First Out, Then Back as a novel throughput model

This morning Ari Meisel and I traded emails on a design topic from an uncommon point-of-origin. We’d originally connected through his post on Entrepreneur’s week. In process flow, there are two main divisions: FIFO, or first-in, first-out and LIFO, last-in, first-out. FIFO applies when a pipe is open on both ends,

First In, First Out

while LIFO applies when one end is capped and the product (or in this case, the people) have to use the entry as the exit.

Last In, First Out

On to the point-of-origin. At the daily Mass chapel of my family heritage parish in Bastrop, the architect clearly wasn’t Catholic, or at least not a daily communicant. (Why? Because the design shows no one ever “walked through the flow.”) The center aisle is just wide enough for two people abreast, meaning there is no place for someone to go after receiving Communion from the priest. This is made worse by the fact that the brick walls are only inches from the outer edges of the pews, so people don’t have that option either.

Over time what has spontaneously evolved strikes me as remarkable, so much so that I’ve written an entire blog post about it! Instead of LIFO, which would bunch people up trying to re-enter the pew; or FIFO, which is impossible because the pews aren’t open on both ends, we have FOTB: first out then back.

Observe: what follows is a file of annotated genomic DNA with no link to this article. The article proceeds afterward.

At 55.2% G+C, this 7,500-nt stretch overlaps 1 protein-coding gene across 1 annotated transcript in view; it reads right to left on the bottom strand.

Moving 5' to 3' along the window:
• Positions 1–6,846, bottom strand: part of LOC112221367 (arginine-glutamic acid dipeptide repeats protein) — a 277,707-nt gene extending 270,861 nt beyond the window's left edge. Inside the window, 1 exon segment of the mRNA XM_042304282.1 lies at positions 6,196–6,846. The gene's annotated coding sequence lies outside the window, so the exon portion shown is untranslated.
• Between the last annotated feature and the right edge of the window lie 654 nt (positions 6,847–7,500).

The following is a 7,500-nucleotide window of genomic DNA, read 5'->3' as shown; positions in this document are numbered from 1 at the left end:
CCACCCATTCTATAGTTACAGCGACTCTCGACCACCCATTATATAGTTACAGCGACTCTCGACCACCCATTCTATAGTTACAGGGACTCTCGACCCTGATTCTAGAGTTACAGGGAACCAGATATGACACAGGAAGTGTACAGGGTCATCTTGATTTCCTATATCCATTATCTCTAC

First Out, Then Back

Typically the right side of the chapel goes first with the first person in the last row stepping out and back to accommodate each person to the right of them stepping out and back until the last person in the last pew is now first in line. These folks receive the Host, then turn and proceed back to the last pew in the order that will allow them to naturally enter the pew without disruption. This out-wait-go proceeds pew-by-pew to the front then starts again on the left side in mirror image, the people stepping out and back to accommodate the person to their left. It’s an amazing, intriguingly graceful (pun intended) adaptation to a problem that would’ve been so easy to solve – if the architect had followed Ari’s insight to learn the “flow” of what was going to be in the space.

What’s your latest idea on graceful adaptations to poorly designed spaces? Good ideas come from anywhere, so let’s discuss your ideas in the comments.

Carpe Diem!

Matt

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